The Meaning of Benefit of the Doubt: What It Is and How To Use It

Have you ever wondered what the meaning of the phrase benefit of the doubt is? This article will give you all of the knowledge you need on the phrase benefit of the doubt, including its definition from the dictionary, synonyms and antonyms, etymology, sentence examples, and more!

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What is the definition of give the benefit of the doubt?

According to Merriam-Webster Unabridged English Dictionary as well as other dictionary apps, the phrase the benefit of the doubt means that someone is choosing to believe someone or accept something as honest or deserving of trust even though there may be doubts or evidence to the contrary. Someone might choose to give you the benefit of the doubt if you have proven to be a trustworthy person in the past, even though there may be some evidence to the contrary. This phrase is often used in a court of law to state that the person on trial has the right to be presumed innocent until the court of law proves them guilty. 

What is the origin of the phrase benefit of the doubt?

According to Phrases and The Idioms, the phrase benefit of the doubt likely originated  in law and is related to the phrase reasonable doubt, which means that it is presumed the person being tried is assumed innocent until proven guilty. This phrase may have been used first during the Irish treason trials of 1798. It is possible that this phrase was also used in the Boston Massacre Trials of 1770, but there is not written evidence of this. The current wording of the phrase benefit of the doubt was recorded in the late 1800s.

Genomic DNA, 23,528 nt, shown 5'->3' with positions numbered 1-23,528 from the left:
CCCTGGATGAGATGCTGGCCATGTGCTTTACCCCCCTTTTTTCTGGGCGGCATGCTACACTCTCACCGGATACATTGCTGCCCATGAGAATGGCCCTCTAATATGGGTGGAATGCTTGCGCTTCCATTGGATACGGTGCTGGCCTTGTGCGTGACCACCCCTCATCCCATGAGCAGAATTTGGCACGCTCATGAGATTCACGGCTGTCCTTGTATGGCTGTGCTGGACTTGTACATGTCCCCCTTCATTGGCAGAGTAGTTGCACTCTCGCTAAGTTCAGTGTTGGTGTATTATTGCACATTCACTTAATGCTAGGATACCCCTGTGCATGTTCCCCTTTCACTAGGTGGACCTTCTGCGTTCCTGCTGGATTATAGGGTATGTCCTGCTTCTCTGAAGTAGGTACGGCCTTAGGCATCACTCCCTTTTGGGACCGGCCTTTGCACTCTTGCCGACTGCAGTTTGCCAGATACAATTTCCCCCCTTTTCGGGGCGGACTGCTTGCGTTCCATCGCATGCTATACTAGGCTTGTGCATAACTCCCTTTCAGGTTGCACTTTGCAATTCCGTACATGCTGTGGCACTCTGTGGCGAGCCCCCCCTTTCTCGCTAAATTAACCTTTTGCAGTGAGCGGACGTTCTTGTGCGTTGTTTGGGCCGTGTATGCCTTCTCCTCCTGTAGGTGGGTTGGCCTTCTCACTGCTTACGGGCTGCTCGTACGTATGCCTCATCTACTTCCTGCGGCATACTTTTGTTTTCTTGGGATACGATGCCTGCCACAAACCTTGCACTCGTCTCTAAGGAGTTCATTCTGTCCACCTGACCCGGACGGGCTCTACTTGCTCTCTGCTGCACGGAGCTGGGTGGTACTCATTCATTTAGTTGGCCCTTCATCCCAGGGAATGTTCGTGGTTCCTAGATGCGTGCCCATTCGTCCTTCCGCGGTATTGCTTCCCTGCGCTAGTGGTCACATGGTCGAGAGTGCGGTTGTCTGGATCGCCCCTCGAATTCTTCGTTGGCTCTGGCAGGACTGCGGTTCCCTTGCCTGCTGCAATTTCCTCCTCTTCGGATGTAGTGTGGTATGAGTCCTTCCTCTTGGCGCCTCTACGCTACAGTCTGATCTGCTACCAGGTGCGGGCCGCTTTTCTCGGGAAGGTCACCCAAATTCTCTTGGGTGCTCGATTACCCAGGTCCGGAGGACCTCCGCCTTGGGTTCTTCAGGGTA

What are synonyms and antonyms for the phrase give the benefit of the doubt?

If someone is giving someone else the benefit of the doubt, this means that they are believing them. There are many different ways that someone can say that they believe someone, even if there is evidence pointing to the contrary. For this, someone can use a synonym. A synonym is a word or phrase that means the same thing as another word or phrase. This can be used to expand one’s vocabulary or to avoid repeating oneself. This list of synonyms is provided by Thesaurus.

  • admit
  • be convinced of
  • regard
  • count on
  • conclude
  • accredit
  • think
  • credit
  • take it
  • have faith in
  • rest assured
  • trust
  • take for granted
  • take as gospel
  • conceive
  • suppose
  • deem
  • be of the opinion
  • presume true
  • rely on
  • swallow
  • presuppose
  • understand
  • buy
  • take at one’s word
  • postulate
  • posit
  • affirm
  • fall for
  • reckon on
  • have no doubt
  • hold
  • attach weight to
  • have
  • place confidence in
  • trust
  • swear by
  • be certain of
  • give credence to
  • consider
  • be credulous
  • keep the faith
  • lap up
  • accept
  • believe

If someone wanted to say that they are giving someone the opposite of the benefit of the doubt, this person could use what is called an antonym, which is a word or phrase that has the opposite meaning of a given word or phrase. This list of antonyms is also provided by Thesaurus.